State Responsibility

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Attribution, Jurisdiction, Discrimination, Decapitation: A Comment on Makuchyan and Minasyan v. Azerbaijan and Hungary

You know how, every once in a while, you read a case that has everything? I mean really everything? Great facts. Grisly facts even, for those so inclined – say involving a beheading by a state agent. Great law. Not just some genuine legal innovation worthy of scholarly commentary – that’s fine obviously, but not all that uncommon. I mean proper, nerdy, esoteric legal stuff. It doesn’t have to be hugely important; it doesn’t have to concern the world’s most powerful states and its most pressing issues; but it still sticks in your head, it really does. And thank God it’s not about Covid. That’s the kind of case I mean. So let me tell you about one such case that has everything – Makuchyan and Minasyan v. Azerbaijan and Hungary, a Chamber judgment of the European Court of Human Rights, decided last month. As we will see, while focused primarily on the substantive and procedural obligations of states arising from the right to life, the case also raises significant systemic questions of…

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COVID-19 and Defences in the Law of State Responsibility: Part II

In our previous post, we considered whether States could rely on the plea of force majeure in respect of non-performance of international obligations connected to their efforts to contain the COVID-19. We concluded that force majeure might not provide a defence to States since their measures in addressing the spread of the virus were voluntary measures. In this…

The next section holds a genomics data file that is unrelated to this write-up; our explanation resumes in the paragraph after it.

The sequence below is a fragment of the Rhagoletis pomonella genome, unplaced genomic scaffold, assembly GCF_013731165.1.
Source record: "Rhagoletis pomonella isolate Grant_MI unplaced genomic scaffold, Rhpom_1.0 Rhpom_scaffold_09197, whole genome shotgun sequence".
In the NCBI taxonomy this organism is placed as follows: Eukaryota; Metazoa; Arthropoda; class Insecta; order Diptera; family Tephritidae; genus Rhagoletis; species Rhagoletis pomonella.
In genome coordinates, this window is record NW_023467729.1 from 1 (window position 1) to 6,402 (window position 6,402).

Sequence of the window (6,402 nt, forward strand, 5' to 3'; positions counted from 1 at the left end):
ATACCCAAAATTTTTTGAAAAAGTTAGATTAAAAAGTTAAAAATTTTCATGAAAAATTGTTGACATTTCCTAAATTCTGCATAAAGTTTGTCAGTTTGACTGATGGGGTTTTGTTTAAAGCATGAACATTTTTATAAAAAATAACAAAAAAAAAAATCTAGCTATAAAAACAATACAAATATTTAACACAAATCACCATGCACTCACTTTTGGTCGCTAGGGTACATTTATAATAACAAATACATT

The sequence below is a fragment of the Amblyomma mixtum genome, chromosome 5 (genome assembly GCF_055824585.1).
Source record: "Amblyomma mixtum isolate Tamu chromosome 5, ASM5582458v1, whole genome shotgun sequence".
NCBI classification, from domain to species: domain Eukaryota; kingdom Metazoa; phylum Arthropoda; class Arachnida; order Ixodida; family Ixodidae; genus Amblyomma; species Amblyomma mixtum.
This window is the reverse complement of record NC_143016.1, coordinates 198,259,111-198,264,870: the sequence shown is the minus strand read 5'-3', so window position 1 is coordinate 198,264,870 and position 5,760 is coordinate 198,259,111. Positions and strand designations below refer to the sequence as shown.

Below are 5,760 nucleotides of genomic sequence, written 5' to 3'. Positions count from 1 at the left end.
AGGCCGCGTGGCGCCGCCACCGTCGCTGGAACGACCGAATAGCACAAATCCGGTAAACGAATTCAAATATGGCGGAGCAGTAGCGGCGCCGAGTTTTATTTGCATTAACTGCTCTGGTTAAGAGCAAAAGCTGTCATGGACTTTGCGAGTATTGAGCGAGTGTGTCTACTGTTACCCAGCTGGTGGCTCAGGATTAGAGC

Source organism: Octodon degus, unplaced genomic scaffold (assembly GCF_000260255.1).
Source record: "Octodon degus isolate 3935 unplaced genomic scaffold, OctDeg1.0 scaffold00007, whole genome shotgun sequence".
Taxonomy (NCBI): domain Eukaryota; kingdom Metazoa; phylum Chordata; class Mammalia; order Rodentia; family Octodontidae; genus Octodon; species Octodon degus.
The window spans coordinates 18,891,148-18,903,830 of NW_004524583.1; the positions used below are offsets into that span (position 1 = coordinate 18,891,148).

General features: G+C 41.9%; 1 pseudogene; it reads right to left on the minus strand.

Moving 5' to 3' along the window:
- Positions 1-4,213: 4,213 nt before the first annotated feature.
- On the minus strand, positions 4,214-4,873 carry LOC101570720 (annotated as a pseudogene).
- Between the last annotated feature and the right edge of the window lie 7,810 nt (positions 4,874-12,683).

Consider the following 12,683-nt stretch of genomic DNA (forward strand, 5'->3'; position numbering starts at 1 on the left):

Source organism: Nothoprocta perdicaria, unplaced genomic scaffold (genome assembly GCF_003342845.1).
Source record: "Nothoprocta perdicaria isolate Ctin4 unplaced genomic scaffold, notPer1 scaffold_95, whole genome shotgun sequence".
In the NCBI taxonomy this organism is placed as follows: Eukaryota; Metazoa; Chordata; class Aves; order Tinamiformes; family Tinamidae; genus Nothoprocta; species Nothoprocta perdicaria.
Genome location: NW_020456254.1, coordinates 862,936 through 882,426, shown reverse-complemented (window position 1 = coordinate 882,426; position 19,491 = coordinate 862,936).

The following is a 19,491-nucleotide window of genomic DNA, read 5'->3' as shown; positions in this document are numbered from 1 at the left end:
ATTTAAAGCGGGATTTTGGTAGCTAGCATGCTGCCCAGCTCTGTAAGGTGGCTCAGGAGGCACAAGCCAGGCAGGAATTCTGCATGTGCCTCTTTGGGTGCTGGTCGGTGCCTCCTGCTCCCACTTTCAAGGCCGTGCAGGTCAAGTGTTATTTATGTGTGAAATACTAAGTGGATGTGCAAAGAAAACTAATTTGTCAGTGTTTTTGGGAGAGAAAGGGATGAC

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COVID-19 and Defences in the Law of State Responsibility: Part I

As at 16 March 2020, there were nearly 165.000 confirmed cases of COVID-19, and 6.470 deaths in 146 countries or territories. The outbreak was declared a Public Health Emergency of International Concern by the Director-General of the WHO on 30 January 2020 which, according to the 2005 International Health Regulations, is an ‘extraordinary event’ which,…

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Living in the Shadow of Flawed Peace: How General International Law Is Implicated in the Trade War between Japan and South Korea

As the anniversary of V-J Day approaches, the legacy of World War II still casts a long shadow on its previous Pacific theatre.  Last month, an unprecedented quadripartite incident involving warplanes from, inter alia, Japan and South Korea played out in the territorial airspace of the contested Dokdo/Takeshima islands, disputed territory that was left unresolved in the…

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A Disappointing End of the Road for the Mothers of Srebrenica Litigation in the Netherlands

On Friday, the Dutch Supreme Court issued its final decision in the Mothers of Srebrenica litigation regarding the acts and omissions of the Dutch battalion (Dutchbat) of U.N. peacekeepers at Srebrenica in July 1995 (English translation). I’ve written previously on these pages about a pair of earlier, narrower cases (Nuhanović and Mustafić-Mujić) related to the Netherlands’ responsibility…

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